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SBJ/Jan. 13-19, 2014/Super Bowl
Operator of ticket options market says he could generate millions more for NFL
Published January 13, 2014, Page 31
Such is the contention of Rick Harmon, whose company, Forward Market Media, sells options on tickets to big sporting events, including the February tilt in three weeks.
Fans pay a reservation fee at a point during the season to buy a Super Bowl ticket at face value. The fee fluctuates based on the possibility of the team making the final game. Only if the fan’s team makes it does the fan get to buy the ticket. If the team doesn’t make it, the reservation fee is lost.
Last week, the fee to book a San Diego Chargers Super Bowl ticket was around $350, far higher than earlier in November when the company’s site for the game launched — and when the Chargers weren’t one of only eight teams still playing that could reach the Super Bowl. For a top contender like the Denver Broncos, the fee was much higher: more than $1,800.
Last year, when the Orange Bowl hosted the BCS National Championship Game, it earned a sum amounting to $600 over face value for each of the 2,600 tickets it sold through Harmon’s options market, said Michael Saks, the bowl’s chief operating officer. That represents the money that came from fans who participated in the market by paying the reservation fees.
“We would have done more, but we ran out of capacity,” said Saks, noting that season-ticket holders at Sun Life Stadium (home of the Miami Dolphins and the venue that hosted the game) had first claim on the seats. “I would have put 10,000 tickets out there if I could have.”
Forward Market Media, which also ran options markets for this year’s BCS title game and Sugar Bowl, has a few hundred Super Bowl tickets it acquired through Ludus Tours. Fans can buy an option on the tour operator website, or at nynj.teamtix.com. Fans considering a trip to New York for the game also can buy options on hotel rooms, Broadway plays, the annual pre-Super Bowl Maxim Party, and even tickets to the New York Knicks’ game against Miami the night before the Super Bowl.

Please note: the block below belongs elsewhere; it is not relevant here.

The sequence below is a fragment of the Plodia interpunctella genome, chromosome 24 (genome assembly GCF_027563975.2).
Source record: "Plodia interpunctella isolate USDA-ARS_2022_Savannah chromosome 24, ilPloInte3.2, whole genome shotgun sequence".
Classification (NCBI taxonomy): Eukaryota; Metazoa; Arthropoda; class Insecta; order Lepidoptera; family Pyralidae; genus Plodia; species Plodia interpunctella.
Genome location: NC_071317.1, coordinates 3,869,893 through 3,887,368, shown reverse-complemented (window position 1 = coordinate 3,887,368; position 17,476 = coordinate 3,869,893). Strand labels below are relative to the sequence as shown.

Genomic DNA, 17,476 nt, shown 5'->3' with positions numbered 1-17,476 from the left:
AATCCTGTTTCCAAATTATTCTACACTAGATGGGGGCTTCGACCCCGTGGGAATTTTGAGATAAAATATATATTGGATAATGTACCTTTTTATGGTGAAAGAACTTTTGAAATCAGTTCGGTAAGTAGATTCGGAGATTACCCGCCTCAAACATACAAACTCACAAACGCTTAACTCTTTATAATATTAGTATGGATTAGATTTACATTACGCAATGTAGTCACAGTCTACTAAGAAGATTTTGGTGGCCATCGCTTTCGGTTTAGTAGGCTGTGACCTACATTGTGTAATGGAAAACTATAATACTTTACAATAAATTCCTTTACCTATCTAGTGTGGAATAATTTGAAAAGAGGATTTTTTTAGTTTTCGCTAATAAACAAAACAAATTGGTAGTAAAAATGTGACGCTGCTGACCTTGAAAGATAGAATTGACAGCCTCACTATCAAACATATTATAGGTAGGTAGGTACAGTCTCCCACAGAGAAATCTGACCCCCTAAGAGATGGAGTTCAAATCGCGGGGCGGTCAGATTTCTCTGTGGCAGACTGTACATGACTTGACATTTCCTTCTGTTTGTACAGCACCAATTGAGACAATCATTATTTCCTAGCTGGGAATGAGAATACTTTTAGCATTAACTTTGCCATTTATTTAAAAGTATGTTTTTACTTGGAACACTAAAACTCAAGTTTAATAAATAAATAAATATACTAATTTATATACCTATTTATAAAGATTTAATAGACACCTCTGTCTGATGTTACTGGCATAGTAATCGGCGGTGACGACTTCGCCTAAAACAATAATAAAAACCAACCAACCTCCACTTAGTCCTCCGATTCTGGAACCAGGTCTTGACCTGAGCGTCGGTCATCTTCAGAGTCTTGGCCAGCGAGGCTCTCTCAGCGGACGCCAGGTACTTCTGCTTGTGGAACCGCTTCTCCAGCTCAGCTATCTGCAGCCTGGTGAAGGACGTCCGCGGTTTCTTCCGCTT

Since the site went live in late November there have been 325,000 unique visitors, 2.1 million page views and 6,066 transactions.
The NFL declined to comment on the venture, but sources close to the league said the idea of a forward market for Super Bowl tickets isn’t something the league hasn’t considered itself. The concept was kicked around in the mid-2000s, one source said, but rejected for fear of alienating fans who lost their reservation fees. The NFL also doesn’t like fans buying Super Bowl tickets through anyone other than the league or Ticketmaster, its official ticket exchange.
Harmon believes all the obstacles can be overcome, noting that an options market also would be a way to collect data on fans that would be useful to NFL brand partners. The company has done research that shows if 5,000 Super Bowl tickets were sold through the forward market, it would generate $34 million above and beyond face value. Getting to half a billion dollars would require all tickets to the game being sold this way, and while that would seem implausible, the possibility of more than 5,000 tickets being sold this way or hotel stays and tickets to other events being packaged with game tickets offers a glimpse at how this kind of revenue stream could increase.
After the Super Bowl, the next big thing for Forward Market Media is options for the Final Four, then hammering out a final agreement with the College Football Playoff, the new final of college football that will make its debut after the 2014 season.